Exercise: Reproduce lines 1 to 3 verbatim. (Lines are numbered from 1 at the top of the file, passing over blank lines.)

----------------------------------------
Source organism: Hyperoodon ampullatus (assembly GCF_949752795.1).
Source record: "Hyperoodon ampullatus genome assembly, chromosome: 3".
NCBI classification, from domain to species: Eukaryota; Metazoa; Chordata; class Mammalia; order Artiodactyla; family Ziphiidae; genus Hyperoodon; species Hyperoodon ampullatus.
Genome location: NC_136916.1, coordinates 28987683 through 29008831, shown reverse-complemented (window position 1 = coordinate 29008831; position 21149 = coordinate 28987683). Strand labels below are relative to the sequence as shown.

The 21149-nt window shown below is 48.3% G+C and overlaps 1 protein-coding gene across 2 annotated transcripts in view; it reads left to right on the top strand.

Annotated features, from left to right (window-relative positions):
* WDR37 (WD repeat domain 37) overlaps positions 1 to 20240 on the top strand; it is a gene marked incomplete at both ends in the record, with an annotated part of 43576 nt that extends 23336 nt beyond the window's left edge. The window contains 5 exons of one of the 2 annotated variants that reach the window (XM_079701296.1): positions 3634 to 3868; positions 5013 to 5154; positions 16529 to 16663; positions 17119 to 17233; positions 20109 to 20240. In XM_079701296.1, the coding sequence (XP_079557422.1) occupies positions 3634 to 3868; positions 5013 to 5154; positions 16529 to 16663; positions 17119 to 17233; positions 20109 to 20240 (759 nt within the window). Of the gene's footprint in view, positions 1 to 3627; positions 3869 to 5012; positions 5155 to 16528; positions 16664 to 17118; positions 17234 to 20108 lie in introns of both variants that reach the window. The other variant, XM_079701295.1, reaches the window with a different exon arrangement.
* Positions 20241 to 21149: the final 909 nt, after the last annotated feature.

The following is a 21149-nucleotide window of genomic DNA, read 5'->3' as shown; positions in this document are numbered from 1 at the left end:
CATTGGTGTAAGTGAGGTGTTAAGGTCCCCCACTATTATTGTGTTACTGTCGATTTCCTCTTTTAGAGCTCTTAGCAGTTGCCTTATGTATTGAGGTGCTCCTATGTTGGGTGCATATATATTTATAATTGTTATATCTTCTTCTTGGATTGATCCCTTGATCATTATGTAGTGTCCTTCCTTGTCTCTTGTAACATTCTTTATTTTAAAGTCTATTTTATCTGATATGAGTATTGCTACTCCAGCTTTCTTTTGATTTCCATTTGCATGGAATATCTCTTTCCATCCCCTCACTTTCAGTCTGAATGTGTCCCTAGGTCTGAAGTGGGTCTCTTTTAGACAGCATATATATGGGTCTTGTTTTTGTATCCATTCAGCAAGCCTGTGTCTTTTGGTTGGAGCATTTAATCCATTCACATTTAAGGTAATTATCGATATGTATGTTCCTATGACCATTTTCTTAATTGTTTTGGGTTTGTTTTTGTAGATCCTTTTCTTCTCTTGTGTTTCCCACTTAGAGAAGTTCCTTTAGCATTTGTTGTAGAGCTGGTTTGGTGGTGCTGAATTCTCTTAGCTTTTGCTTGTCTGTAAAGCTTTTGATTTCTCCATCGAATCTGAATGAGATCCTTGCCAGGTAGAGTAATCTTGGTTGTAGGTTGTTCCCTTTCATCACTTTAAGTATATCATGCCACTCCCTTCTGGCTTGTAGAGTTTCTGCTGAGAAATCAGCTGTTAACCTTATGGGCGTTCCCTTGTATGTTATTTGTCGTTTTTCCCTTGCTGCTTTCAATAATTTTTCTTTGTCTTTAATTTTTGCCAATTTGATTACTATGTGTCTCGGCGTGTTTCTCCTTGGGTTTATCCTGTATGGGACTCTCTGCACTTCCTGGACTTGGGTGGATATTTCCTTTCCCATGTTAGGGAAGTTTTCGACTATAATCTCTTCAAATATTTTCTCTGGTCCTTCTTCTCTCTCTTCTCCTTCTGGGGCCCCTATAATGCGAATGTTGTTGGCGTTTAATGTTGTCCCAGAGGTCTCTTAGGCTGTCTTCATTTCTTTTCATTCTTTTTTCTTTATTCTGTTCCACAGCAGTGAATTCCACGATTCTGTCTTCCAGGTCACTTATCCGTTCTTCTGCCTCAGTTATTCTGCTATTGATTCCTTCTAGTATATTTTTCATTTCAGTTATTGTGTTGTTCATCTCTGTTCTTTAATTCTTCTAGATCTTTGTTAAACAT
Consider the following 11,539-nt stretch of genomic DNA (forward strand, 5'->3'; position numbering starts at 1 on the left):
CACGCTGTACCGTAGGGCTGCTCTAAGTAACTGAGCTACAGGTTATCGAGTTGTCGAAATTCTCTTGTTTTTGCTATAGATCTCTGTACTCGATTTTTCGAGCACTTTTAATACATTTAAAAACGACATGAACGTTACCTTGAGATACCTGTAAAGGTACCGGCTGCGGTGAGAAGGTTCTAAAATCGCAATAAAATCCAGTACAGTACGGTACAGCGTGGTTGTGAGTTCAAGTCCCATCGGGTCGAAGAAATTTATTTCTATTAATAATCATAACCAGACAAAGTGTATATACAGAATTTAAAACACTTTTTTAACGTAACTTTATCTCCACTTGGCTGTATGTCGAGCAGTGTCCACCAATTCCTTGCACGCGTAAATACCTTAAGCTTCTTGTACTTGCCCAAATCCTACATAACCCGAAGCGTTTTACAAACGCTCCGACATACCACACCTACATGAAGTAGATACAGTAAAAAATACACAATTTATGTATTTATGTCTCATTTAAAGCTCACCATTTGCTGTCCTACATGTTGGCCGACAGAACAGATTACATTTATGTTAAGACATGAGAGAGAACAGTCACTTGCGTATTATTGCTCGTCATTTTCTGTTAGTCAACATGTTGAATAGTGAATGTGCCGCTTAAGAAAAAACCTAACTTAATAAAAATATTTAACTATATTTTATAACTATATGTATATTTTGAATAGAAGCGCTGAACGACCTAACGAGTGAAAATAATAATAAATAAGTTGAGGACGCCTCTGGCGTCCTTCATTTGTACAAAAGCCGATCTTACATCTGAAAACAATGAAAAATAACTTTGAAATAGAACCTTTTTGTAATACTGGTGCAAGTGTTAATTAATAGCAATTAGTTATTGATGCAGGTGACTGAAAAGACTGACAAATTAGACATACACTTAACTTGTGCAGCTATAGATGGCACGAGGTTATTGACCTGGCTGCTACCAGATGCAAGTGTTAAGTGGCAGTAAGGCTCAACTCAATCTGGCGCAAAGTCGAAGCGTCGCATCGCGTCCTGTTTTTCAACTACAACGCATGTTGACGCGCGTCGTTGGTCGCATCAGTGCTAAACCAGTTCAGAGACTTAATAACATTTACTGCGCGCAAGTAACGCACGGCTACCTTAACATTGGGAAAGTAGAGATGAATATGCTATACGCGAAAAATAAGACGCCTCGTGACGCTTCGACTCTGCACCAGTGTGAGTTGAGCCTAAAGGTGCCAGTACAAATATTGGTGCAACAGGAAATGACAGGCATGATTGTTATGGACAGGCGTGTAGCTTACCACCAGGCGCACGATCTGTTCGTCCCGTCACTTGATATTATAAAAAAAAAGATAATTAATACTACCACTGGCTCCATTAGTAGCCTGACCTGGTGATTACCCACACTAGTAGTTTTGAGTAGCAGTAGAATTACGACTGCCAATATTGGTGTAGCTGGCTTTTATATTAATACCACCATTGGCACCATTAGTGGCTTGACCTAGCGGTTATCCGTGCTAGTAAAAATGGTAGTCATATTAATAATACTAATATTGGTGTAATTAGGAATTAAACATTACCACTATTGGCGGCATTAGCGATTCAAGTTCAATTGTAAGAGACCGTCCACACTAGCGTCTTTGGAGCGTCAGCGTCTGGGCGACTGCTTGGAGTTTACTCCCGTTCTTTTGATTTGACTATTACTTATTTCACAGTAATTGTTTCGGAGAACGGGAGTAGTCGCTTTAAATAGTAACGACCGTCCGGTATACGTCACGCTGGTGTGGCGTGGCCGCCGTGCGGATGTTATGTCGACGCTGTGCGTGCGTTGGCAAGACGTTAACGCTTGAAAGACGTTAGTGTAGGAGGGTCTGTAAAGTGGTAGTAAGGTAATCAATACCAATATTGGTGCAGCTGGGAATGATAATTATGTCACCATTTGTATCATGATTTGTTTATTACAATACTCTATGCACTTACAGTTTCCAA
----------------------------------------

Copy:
Source organism: Hyperoodon ampullatus (assembly GCF_949752795.1).
Source record: "Hyperoodon ampullatus genome assembly, chromosome: 3".
NCBI classification, from domain to species: Eukaryota; Metazoa; Chordata; class Mammalia; order Artiodactyla; family Ziphiidae; genus Hyperoodon; species Hyperoodon ampullatus.